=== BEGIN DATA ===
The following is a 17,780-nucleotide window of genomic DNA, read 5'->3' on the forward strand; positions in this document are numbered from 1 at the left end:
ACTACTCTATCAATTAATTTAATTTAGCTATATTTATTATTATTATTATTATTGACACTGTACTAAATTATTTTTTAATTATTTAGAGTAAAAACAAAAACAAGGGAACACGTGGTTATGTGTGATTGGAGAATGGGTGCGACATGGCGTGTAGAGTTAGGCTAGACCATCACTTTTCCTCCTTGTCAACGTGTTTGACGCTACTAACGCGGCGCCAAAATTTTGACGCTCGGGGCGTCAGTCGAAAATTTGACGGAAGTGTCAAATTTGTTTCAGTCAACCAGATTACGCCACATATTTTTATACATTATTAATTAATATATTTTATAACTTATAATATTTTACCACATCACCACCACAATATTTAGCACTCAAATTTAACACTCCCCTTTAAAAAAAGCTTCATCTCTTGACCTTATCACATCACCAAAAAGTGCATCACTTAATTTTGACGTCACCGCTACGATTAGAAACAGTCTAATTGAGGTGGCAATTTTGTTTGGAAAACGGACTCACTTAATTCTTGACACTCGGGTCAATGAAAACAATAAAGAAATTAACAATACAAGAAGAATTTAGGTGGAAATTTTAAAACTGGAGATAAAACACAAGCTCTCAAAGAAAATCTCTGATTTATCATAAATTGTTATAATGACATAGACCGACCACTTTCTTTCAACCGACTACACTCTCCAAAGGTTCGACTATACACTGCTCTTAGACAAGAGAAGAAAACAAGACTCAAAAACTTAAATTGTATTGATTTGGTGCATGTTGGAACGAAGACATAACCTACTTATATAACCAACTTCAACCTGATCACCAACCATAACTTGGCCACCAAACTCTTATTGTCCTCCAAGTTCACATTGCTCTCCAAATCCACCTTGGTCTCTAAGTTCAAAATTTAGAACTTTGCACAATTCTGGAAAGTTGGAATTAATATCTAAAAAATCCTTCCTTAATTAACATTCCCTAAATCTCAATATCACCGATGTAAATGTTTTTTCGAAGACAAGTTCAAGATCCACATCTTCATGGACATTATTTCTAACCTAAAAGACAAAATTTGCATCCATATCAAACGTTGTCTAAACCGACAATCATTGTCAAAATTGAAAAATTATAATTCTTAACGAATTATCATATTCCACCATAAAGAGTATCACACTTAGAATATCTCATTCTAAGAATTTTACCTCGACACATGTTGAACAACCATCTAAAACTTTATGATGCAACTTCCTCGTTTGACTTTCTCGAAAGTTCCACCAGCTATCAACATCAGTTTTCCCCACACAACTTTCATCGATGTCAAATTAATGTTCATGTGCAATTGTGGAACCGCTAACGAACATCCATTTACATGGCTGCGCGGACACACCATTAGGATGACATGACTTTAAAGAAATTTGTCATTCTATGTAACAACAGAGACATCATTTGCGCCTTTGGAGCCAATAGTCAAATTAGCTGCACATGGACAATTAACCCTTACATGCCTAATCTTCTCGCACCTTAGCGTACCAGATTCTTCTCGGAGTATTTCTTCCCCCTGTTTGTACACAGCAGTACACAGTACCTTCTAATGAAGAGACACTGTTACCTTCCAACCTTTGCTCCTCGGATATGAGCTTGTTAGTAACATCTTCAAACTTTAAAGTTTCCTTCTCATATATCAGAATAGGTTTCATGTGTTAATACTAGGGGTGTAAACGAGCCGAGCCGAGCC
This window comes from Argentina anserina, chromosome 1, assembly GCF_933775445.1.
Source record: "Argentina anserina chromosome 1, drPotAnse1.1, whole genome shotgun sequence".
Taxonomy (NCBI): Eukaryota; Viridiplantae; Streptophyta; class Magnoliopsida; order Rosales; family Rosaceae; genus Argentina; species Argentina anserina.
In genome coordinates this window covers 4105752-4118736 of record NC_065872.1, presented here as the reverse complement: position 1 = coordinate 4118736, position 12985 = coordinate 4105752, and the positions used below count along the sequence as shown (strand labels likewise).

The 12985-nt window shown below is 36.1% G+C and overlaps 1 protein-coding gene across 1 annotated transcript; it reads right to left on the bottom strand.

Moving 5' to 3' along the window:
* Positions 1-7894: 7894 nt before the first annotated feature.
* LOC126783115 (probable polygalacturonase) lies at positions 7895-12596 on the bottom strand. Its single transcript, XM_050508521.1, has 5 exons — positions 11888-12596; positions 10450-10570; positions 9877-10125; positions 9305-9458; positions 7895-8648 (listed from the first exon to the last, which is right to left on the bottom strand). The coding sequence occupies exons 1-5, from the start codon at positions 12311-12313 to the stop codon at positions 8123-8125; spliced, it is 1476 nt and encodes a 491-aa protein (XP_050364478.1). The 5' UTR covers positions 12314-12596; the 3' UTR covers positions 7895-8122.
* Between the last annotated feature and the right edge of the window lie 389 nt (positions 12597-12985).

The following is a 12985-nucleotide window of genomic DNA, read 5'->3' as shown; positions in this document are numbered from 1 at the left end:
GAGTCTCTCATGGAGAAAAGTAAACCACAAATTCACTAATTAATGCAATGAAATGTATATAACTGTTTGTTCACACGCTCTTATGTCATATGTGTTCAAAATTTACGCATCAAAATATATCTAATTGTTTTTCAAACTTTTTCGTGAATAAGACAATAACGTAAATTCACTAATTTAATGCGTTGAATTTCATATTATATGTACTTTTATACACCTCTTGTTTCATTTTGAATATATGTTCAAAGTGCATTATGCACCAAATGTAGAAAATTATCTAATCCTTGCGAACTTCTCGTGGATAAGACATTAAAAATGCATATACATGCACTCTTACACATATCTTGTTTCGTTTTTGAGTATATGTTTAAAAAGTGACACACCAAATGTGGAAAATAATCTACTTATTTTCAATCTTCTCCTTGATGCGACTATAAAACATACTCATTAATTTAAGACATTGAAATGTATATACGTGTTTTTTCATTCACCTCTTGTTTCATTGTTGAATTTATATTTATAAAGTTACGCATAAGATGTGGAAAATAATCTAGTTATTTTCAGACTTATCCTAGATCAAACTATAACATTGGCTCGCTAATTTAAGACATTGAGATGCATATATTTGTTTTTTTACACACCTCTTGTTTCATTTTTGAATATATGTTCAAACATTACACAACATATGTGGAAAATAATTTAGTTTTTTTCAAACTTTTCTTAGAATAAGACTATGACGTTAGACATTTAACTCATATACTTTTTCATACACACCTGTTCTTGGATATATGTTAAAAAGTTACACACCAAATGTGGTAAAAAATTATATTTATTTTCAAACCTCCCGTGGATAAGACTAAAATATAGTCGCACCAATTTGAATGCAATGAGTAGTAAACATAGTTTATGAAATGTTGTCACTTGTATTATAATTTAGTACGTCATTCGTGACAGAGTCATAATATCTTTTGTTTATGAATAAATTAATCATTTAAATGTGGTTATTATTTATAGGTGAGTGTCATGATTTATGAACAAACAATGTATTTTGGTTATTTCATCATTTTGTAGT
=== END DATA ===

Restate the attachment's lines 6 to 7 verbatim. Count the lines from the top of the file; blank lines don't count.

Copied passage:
In genome coordinates this window covers 4105752-4118736 of record NC_065872.1, presented here as the reverse complement: position 1 = coordinate 4118736, position 12985 = coordinate 4105752, and the positions used below count along the sequence as shown (strand labels likewise).

The 12985-nt window shown below is 36.1% G+C and overlaps 1 protein-coding gene across 1 annotated transcript; it reads right to left on the bottom strand.